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UAE Leads GCC Recovery As It Benefits From Influx Of Capital From Emerging Markets

Nick Tolchard, Head of Invesco Middle East

Nick Tolchard, Head of Invesco Middle East

20th May, 2013

  • 2013 Invesco Middle East Asset Management Study
  • ‘South-South’ trade in action – local investment opportunities drive Indian, Russian and Chinese capital into UAE

The United Arab Emirates (UAE) is the key beneficiary of private capital flow into the Gulf Cooperation Council (GCC) region, according to the fourth annual Invesco Middle East Asset Management Study1, with capital from emerging markets, most notably from India, Russia and China, overtaking those from developed markets (see heat map below). Invesco opened its Dubai office in 2005, and has been working with GCC clients for decades, offering financial institutions and investment professionals access to global investment expertise.

The in-depth study, which looks at the evolving asset management industry in the GCC, shows that participants2 estimate that just under half (43%) of private capital flow entering the UAE is from emerging markets

Figure 1: Net respondent view of the direction of capital flow for each GCC market

Figure 1: Net respondent view of the direction of capital flow for each GCC market

including 15% from India, 10% from Russia, and 7% from China. Just 13% of private capital is flowing in from across all developed markets including UK, Continental Europe and North America. Furthermore, just over a third (35%) of capital into the UAE is actually coming from the wider MENA region and 9% from the other GCC countries.

While capital is flowing into the UAE, overall capital in remaining GCC markets including Bahrain, Oman, Kuwait and Qatar appears to be exiting home markets, making the UAE the key focus for capital flowing into the region [see Figure 1].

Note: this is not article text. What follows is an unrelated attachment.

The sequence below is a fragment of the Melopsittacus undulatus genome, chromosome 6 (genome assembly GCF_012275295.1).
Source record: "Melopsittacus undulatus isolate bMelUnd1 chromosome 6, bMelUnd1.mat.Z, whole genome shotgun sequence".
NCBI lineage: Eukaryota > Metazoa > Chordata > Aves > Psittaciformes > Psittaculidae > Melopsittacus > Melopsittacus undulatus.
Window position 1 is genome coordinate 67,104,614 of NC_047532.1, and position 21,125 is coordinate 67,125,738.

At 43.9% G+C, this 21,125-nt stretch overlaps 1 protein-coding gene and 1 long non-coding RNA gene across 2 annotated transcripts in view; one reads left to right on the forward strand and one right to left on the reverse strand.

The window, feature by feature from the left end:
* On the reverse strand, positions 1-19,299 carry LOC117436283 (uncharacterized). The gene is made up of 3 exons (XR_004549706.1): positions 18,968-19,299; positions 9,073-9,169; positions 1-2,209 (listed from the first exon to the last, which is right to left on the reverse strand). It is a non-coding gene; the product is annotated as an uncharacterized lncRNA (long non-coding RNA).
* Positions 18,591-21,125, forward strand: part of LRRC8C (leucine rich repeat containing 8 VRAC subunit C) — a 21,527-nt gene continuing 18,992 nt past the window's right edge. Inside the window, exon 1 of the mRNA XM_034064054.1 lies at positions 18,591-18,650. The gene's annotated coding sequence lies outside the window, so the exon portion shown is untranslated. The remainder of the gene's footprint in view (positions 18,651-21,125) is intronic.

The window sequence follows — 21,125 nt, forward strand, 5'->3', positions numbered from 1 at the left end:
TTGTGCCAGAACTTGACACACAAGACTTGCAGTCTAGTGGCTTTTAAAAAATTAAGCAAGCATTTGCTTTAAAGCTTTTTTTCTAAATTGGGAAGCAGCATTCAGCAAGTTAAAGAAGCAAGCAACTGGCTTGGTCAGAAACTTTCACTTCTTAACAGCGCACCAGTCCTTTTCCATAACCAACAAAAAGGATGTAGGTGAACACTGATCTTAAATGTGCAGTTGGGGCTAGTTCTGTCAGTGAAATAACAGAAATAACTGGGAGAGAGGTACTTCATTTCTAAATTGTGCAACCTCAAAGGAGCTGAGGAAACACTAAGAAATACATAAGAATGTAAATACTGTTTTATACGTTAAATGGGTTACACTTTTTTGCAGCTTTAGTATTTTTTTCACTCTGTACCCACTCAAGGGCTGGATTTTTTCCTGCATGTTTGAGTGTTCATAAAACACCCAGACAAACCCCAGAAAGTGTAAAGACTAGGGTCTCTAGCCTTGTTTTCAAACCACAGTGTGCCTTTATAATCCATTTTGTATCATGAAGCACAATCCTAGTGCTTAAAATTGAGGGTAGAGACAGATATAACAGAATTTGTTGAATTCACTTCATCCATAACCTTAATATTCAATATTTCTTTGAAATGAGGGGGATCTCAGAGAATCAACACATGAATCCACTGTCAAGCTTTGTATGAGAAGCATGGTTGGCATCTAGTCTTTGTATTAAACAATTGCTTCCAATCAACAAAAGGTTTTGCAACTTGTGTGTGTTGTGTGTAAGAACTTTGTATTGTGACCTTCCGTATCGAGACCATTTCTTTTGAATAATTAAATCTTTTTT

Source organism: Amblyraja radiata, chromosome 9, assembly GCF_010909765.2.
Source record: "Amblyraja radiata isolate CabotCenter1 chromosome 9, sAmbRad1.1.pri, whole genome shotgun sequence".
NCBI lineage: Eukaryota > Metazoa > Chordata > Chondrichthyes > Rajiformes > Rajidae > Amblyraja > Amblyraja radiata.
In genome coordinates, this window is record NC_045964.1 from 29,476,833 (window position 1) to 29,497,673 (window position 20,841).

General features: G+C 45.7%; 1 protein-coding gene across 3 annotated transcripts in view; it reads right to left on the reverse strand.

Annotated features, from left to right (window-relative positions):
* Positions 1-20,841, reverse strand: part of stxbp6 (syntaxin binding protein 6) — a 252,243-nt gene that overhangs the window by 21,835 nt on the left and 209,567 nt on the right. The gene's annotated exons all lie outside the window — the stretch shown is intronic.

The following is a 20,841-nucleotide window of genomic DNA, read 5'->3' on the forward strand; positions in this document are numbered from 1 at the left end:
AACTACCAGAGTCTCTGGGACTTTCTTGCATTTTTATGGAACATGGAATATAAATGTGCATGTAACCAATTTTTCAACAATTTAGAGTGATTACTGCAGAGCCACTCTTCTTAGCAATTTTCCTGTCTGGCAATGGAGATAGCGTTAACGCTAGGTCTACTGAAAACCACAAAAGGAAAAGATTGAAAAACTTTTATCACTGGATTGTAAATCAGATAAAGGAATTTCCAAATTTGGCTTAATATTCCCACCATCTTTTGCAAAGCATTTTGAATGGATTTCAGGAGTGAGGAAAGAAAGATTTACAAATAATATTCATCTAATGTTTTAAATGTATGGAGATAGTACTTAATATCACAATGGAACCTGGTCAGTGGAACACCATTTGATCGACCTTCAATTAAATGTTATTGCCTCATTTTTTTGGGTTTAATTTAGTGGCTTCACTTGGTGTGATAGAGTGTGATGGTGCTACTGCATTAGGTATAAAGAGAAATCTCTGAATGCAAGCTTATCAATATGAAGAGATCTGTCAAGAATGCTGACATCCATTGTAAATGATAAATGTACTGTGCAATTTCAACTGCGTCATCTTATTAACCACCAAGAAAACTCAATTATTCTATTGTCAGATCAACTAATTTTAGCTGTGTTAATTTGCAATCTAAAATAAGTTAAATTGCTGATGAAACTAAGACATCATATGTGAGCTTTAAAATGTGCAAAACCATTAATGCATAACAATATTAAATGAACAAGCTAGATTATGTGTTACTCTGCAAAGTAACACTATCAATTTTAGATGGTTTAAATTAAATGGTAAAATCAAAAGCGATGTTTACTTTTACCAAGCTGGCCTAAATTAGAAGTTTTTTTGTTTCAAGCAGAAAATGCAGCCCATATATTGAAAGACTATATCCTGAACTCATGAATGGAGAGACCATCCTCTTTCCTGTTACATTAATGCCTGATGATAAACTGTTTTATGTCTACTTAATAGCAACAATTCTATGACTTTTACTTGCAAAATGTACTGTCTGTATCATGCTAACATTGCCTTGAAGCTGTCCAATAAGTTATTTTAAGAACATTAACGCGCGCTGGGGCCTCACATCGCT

Global heat map showing participant estimates of private capital flowing into the UAE from international markets

This inflow trend is supported by national statistics that highlight a 9% net increase in UAE bank deposits during 2012, and a 17% annualized growth rate in UAE property prices over the same period, both indicators of increasing capital flow. [See Figure 2]

Before the financial crisis, the UAE saw leveraged capital (such as properties bought with mortgages) coming in from developed markets, but the picture painted by respondents in 2013 suggests non-leveraged capital (such as properties bought with cash) is now flowing in from regional and emerging markets.

Figure 2: Growth of UAE bank deposits (AED) and property prices in 2012

Figure 2: Growth of UAE bank deposits (AED) and property prices in 2012

Key drivers of private capital flow into the UAE

There are two main drivers of capital flow into the UAE: the first, according to a third (33%) of participants, is its relative political stability compared to the MENA region [see Figure 3]. This is a consequence of continued regional instability – not just in Syria but also in Egypt and other parts of North Africa as well as select GCC countries – influencing decisions on where to invest capital.

The second driver for 29% of participants is the local investment opportunity. This is the overriding reason for Indian, Russian and Chinese markets investing in the region – an example of ‘South-South’ trade in action.

Nick Tolchard, Head of Invesco Middle East commented: “Our 2013 study provides a strong indication of a structural shift in the UAE’s fortunes. It seems to be showing signs of developing a leading position as a regional hub between Europe and Asia. As an investment centre, the UAE has been proactive in attempting to build relationships and encourage investment from emerging markets so these inflows could also be indicative of UAE policy rather than simply emerging markets seizing the opportunity. This re-balancing has been important to the UAE recovery, as developed markets continue to focus on the economic situation closer to home.”

Figure 3: Key drivers of capital flow into the UAE

Figure 3: Key drivers of capital flow into the UAE

Nick Tolchard concluded: “Despite positive momentum on capital flow, the UAE’s economic climate is ever evolving and a number of Dubai’s economic challenges remain in the spotlight, certainly around debt restructuring as 2014 approaches. Whether or not the recovery continues into this year and beyond is near on impossible to predict, but what is clear from the study is that the UAE has been successful in attracting international capital.”

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